Teaching Online Contents
Basic English Grammar Rules
Some of the most basic and important English grammar rules relate directly to sentence structure. These rules specify that:
- A singular subject needs a singular predicate.
- A sentence needs to express a complete thought.
Another term for a sentence is an independent clause:
- Clauses, like any sentence, have a subject and predicate too. If a group of words does not have a subject and predicate, it is a phrase.
- If a clause can stand alone and make a complete thought, then it is independent and can be called a sentence.
- If clauses do not express a complete thought, they are called dependent clauses. An example of a dependent clause, which is not a sentence, is “when I finish my work.” A dependent clause needs an independent clause to make it whole.
If you just started learning English, you first need to know some basic rules of the language. Developing a solid foundation in English grammar will not only help you create your own sentences correctly but will also make it easier to improve your communication skills in both spoken and written English.
ENGLISH GRAMMAR GUIDE
VERBS & VERB TENSES
Your First Lesson is on the Basic Units Of English… Units Of English
• How many parts are there in English? Parts of English
• The three pillars of a language… Subject-Object-Predicate
• How is the Verb related to the Subject? Verb and Subject
• How many types of Nouns are there? Noun-Types
• What are the Nouns as per the Gender? Noun-Gender
• Is the Nominative case the only case? Noun-Cases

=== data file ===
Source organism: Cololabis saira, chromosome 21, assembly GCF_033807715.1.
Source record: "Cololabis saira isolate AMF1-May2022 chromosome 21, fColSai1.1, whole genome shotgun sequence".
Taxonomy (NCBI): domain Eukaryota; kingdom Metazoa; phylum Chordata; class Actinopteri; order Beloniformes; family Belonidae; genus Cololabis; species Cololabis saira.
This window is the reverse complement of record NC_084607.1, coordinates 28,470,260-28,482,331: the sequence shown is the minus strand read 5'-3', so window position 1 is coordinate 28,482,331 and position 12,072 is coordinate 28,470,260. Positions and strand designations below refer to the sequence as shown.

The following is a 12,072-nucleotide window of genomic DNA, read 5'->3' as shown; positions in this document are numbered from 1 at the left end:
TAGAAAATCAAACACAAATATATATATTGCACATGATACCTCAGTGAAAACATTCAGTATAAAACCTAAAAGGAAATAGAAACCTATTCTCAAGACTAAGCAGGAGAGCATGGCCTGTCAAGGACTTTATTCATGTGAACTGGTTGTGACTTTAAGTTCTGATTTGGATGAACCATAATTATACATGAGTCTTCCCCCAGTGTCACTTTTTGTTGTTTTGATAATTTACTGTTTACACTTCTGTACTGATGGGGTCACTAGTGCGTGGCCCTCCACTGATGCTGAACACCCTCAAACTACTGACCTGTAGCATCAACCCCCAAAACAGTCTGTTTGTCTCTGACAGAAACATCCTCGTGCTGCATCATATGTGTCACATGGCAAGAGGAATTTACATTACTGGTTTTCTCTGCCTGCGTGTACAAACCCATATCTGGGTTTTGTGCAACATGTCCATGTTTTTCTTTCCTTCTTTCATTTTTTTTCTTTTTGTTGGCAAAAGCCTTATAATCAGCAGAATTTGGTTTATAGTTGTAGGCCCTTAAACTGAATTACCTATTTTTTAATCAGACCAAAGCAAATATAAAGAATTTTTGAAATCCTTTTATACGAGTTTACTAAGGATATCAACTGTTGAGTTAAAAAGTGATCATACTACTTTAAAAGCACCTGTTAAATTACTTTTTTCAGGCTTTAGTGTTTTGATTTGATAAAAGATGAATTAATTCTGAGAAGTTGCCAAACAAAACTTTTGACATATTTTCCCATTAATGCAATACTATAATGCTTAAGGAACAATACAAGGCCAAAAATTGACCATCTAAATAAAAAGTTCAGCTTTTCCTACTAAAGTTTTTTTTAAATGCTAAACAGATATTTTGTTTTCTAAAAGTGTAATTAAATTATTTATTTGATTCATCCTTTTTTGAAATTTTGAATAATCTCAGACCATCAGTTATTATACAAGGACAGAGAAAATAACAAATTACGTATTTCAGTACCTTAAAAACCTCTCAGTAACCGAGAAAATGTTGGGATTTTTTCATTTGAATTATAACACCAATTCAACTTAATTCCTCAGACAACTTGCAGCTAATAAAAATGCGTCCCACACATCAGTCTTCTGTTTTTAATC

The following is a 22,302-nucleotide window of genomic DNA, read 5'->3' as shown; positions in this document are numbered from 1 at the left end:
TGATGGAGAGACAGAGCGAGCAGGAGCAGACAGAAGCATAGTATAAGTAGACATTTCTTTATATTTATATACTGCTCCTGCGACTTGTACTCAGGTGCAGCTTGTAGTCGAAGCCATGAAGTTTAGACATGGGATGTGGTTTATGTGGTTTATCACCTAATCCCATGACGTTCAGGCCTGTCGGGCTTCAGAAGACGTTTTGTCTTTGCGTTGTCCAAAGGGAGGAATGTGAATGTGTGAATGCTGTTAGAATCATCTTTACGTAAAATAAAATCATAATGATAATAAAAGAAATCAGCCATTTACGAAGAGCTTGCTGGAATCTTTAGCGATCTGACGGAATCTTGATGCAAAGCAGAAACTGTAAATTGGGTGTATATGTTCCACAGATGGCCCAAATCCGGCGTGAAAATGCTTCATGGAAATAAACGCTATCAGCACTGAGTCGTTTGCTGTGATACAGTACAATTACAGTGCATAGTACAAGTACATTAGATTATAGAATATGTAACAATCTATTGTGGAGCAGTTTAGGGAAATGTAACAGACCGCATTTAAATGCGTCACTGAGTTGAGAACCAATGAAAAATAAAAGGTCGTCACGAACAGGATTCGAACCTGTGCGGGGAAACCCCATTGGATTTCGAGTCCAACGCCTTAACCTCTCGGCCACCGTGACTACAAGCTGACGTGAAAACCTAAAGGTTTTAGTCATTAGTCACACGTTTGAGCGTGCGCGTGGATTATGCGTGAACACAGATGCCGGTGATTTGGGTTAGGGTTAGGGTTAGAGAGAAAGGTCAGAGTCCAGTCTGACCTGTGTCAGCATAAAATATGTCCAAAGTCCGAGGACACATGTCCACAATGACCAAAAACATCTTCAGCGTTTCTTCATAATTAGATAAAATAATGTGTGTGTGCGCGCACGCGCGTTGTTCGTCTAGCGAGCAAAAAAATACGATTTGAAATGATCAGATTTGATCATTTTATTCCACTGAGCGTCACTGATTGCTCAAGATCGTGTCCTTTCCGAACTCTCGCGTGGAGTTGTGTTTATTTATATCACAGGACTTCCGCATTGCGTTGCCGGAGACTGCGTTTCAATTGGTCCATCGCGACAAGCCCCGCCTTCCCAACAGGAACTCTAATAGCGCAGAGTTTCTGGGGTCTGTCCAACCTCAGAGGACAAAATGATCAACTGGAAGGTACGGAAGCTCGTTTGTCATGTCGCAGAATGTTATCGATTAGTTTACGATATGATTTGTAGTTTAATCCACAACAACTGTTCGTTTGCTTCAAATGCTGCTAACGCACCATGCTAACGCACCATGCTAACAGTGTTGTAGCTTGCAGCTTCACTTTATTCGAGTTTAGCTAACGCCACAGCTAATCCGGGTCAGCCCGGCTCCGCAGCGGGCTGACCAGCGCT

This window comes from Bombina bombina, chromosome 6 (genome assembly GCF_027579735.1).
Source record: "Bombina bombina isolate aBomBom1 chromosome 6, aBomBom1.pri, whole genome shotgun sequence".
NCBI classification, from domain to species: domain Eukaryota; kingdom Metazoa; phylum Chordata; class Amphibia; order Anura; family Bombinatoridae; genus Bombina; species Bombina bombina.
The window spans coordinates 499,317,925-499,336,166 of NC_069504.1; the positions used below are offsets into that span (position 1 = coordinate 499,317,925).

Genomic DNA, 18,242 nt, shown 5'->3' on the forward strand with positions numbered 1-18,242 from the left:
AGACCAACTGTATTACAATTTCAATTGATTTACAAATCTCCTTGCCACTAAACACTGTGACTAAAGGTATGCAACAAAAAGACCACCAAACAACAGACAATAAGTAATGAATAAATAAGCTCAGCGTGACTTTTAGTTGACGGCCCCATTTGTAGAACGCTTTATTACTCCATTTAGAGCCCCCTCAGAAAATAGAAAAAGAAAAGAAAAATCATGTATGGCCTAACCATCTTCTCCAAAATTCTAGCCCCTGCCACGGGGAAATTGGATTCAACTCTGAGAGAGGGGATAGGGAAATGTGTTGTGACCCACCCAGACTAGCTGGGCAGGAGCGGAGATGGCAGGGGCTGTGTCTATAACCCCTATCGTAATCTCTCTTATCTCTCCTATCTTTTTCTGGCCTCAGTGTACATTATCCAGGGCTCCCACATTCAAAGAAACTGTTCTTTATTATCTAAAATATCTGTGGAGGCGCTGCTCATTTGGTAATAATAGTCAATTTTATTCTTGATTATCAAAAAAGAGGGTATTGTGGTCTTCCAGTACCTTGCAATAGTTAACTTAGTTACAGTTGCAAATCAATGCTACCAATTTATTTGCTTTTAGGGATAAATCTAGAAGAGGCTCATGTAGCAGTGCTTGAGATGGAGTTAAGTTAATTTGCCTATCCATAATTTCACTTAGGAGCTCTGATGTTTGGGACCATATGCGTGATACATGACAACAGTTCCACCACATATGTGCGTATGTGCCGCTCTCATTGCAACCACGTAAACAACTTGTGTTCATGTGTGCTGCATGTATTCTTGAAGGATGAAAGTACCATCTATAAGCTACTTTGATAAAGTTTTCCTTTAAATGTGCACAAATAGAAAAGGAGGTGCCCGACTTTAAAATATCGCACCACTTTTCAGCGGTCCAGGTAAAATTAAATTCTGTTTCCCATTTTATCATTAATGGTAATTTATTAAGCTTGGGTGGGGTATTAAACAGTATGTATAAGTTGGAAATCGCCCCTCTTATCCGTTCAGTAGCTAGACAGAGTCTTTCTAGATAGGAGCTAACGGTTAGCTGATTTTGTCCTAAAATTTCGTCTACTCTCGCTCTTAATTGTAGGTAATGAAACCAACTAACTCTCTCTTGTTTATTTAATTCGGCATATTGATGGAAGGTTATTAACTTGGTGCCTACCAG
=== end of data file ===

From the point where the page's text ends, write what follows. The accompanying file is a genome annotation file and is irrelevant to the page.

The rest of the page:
• Is the Noun ‘sky’ singular or plural? Noun-Number
• What are the functions that a Noun plays? Noun-Functions
• How is a Pronoun related to a Noun? Pronoun
• How many types of Verbs are there? Verbs
• How is the verb BE special? Verb-BE
• What is an Adjective meant for? Adjective
• Why is an Adverb used in a sentence? Adverb
• Is the word ‘after’ a Conjunction or not? Conjunction
• How is a Preposition used in a sentence? Preposition
• How many Articles are there? Articles
- Noun identification
- Count, Mass, and Collective Nouns
- Plural and Possessive Nouns
Person — Maria
Place — Detroit
Thing — Desk
Quality — Width
Animal — Dog
Idea — Independence
Activity — Navigation
Verbs come in three tenses: past, present, and future. The past is used to describe things that have already happened (e.g., earlier in the day, yesterday, last week, three years ago). The present tense is used to describe things that are happening right now, or things that are continuous. The future tense describes things that have yet to happen (e.g., later, tomorrow, next week, next year, three years from now).